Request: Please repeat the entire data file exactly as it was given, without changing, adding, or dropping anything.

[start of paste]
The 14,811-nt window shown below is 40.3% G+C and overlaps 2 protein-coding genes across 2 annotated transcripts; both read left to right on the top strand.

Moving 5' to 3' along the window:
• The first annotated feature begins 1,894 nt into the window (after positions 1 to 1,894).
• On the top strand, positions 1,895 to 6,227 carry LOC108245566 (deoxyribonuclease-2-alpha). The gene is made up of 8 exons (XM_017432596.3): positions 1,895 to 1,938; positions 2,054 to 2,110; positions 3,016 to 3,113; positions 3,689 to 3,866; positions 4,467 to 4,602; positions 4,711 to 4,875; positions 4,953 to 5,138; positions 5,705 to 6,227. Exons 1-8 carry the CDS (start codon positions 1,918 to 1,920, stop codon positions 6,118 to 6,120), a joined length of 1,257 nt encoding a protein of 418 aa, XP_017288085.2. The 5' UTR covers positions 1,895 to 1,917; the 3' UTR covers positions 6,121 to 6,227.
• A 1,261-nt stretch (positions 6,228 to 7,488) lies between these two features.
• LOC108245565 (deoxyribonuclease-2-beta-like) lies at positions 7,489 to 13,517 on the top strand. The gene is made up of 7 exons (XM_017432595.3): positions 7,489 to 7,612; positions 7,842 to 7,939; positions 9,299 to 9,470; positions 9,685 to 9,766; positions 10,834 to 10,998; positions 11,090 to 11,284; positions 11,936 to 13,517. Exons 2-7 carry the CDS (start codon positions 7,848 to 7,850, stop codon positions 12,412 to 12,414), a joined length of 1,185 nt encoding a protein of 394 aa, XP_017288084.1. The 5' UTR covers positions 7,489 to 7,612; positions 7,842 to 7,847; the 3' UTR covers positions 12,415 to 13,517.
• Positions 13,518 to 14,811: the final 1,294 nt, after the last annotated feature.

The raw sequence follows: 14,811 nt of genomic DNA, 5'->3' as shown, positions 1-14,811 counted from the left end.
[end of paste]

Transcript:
The 14,811-nt window shown below is 40.3% G+C and overlaps 2 protein-coding genes across 2 annotated transcripts; both read left to right on the top strand.

Moving 5' to 3' along the window:
• The first annotated feature begins 1,894 nt into the window (after positions 1 to 1,894).
• On the top strand, positions 1,895 to 6,227 carry LOC108245566 (deoxyribonuclease-2-alpha). The gene is made up of 8 exons (XM_017432596.3): positions 1,895 to 1,938; positions 2,054 to 2,110; positions 3,016 to 3,113; positions 3,689 to 3,866; positions 4,467 to 4,602; positions 4,711 to 4,875; positions 4,953 to 5,138; positions 5,705 to 6,227. Exons 1-8 carry the CDS (start codon positions 1,918 to 1,920, stop codon positions 6,118 to 6,120), a joined length of 1,257 nt encoding a protein of 418 aa, XP_017288085.2. The 5' UTR covers positions 1,895 to 1,917; the 3' UTR covers positions 6,121 to 6,227.
• A 1,261-nt stretch (positions 6,228 to 7,488) lies between these two features.
• LOC108245565 (deoxyribonuclease-2-beta-like) lies at positions 7,489 to 13,517 on the top strand. The gene is made up of 7 exons (XM_017432595.3): positions 7,489 to 7,612; positions 7,842 to 7,939; positions 9,299 to 9,470; positions 9,685 to 9,766; positions 10,834 to 10,998; positions 11,090 to 11,284; positions 11,936 to 13,517. Exons 2-7 carry the CDS (start codon positions 7,848 to 7,850, stop codon positions 12,412 to 12,414), a joined length of 1,185 nt encoding a protein of 394 aa, XP_017288084.1. The 5' UTR covers positions 7,489 to 7,612; positions 7,842 to 7,847; the 3' UTR covers positions 12,415 to 13,517.
• Positions 13,518 to 14,811: the final 1,294 nt, after the last annotated feature.

The raw sequence follows: 14,811 nt of genomic DNA, 5'->3' as shown, positions 1-14,811 counted from the left end.